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{bio,medical} informatics

Wednesday, July 05, 2000

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"On its surface, the genome story seems designed to illustrate one of the oldest of all American homilies: the virtues of extreme decentralization. An entrepreneur here is free to go into business for him or herself, over the objections of the chain of command, even in competition with the government.

In fact, the story points to a deeper moral, in an opposite direction. Last week's which Venter appeared at center stage with arch-rival Francis Collins of the NIH's Human Genome Research Institute, didn't just happen. There had to be some cooperation and knuckling-under.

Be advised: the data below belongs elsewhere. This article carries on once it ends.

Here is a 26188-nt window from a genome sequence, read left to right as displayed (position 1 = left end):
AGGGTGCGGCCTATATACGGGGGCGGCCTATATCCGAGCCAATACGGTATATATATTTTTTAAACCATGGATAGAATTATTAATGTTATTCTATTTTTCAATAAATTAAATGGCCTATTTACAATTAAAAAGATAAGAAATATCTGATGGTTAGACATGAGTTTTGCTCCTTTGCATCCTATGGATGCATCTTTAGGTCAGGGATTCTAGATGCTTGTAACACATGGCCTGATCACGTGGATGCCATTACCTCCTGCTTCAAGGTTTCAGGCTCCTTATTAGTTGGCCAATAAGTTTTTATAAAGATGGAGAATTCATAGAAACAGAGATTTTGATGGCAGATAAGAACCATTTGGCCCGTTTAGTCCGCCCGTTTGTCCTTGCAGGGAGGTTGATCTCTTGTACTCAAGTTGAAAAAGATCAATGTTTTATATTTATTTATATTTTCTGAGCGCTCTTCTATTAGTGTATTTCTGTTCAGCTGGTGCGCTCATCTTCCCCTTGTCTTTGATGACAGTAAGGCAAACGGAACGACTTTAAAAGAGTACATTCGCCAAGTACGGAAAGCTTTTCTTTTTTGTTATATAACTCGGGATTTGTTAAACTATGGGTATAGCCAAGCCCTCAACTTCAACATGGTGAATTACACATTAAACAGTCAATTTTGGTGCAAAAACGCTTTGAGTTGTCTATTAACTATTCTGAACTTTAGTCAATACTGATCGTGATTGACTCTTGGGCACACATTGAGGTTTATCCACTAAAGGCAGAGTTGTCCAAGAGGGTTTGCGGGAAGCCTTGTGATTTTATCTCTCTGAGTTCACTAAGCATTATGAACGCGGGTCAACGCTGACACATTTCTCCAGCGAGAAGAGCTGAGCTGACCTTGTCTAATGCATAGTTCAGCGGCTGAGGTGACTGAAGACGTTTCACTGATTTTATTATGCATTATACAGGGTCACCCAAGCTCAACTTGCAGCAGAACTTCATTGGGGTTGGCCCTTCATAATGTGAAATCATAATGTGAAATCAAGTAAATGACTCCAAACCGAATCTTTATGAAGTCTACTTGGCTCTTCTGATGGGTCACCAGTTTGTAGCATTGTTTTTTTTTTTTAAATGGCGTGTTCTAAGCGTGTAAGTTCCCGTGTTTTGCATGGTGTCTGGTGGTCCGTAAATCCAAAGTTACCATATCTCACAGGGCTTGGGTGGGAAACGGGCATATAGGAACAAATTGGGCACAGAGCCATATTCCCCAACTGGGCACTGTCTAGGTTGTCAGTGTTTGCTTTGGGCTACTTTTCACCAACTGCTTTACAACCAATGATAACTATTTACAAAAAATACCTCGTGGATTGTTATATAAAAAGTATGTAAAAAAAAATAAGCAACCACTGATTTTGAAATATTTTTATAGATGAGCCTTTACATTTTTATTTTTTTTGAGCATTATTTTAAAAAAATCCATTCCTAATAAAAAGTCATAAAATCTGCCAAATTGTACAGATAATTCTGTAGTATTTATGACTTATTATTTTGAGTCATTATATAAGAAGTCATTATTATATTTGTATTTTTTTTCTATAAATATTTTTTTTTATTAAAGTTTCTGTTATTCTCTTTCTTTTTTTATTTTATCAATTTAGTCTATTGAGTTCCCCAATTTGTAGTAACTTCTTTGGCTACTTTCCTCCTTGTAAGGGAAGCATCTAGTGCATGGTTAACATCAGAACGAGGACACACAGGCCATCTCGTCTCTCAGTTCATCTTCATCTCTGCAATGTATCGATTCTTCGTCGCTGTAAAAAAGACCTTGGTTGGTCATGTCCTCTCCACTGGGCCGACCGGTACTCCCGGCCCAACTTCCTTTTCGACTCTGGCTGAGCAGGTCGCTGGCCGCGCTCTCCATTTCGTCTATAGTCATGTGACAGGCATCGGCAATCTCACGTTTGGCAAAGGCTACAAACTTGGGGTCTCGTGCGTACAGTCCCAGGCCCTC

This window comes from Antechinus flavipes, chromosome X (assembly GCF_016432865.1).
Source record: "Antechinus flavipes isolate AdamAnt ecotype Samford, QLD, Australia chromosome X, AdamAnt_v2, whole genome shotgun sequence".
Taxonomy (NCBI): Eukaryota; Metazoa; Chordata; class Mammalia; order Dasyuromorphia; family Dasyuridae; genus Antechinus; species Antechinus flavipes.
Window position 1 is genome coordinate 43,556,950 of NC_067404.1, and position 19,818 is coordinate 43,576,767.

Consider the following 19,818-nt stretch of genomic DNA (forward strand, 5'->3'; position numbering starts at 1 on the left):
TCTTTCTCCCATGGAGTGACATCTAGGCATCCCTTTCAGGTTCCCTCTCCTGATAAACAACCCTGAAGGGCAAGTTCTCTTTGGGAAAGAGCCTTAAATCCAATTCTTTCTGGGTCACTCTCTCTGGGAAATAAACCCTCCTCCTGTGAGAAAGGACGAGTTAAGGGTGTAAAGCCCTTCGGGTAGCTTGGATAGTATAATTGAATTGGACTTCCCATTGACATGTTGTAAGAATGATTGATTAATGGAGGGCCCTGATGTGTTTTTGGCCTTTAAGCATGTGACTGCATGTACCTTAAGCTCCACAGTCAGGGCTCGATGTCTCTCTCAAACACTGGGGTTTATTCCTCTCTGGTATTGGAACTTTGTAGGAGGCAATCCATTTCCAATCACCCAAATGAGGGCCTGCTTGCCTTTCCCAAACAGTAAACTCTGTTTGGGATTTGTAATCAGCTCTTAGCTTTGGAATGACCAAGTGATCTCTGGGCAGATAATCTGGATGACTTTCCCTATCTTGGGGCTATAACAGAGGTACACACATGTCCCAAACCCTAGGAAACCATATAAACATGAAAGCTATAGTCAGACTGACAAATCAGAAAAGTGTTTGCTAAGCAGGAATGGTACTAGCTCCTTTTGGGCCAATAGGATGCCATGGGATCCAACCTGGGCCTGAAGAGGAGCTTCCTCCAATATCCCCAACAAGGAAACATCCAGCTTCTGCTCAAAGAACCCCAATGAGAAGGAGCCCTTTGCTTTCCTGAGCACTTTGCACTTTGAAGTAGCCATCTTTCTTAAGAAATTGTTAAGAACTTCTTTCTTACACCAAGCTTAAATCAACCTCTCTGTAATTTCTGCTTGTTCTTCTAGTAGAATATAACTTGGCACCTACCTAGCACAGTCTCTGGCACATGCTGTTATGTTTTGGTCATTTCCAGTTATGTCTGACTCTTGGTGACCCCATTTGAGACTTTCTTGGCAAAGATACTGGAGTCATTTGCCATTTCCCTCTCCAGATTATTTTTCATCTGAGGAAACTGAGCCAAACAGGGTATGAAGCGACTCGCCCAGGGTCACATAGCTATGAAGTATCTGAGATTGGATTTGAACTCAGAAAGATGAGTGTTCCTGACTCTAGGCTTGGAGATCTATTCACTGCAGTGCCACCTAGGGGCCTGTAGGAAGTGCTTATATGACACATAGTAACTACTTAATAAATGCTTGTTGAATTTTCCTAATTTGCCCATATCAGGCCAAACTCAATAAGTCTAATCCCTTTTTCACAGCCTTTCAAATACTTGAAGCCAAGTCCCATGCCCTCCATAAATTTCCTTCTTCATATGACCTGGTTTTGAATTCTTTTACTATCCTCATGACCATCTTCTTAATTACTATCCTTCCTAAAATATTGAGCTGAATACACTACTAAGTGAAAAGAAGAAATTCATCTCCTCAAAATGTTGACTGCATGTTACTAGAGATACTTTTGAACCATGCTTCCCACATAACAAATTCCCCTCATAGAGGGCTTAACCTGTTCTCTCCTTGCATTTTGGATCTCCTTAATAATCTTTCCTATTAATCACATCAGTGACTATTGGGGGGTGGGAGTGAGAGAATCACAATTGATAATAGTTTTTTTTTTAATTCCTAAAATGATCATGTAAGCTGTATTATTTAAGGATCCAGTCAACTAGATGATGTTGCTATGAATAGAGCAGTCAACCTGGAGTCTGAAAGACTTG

The White House gala was brokered by the elders of the scientific establishment. The lever presumably was a piece of a Nobel Prize. The intense behind-the-scenes diplomatic effort ended with the benediction pronounced last week by President Clinton:

""When we get all this worked out and we are all living to be 150--young people will still fall in love, old people will still fight about things that should have been resolved 50 years ago--we will all, on occasion, do stupid things, and we will all see the unbelievable capacity of humanity to be noble. This is a great day."

[ rhetoric ]

Bioinformatics will be at the core of biology in the 21st century. In fields ranging from structural biology to genomics to biomedical imaging, ready access to data and analytical tools are fundamentally changing the way investigators in the life sciences conduct research and approach problems. Complex, computationally intensive biological problems are now being addressed and promise to significantly advance our understanding of biology and medicine. No biological discipline will be unaffected by these technological breakthroughs.


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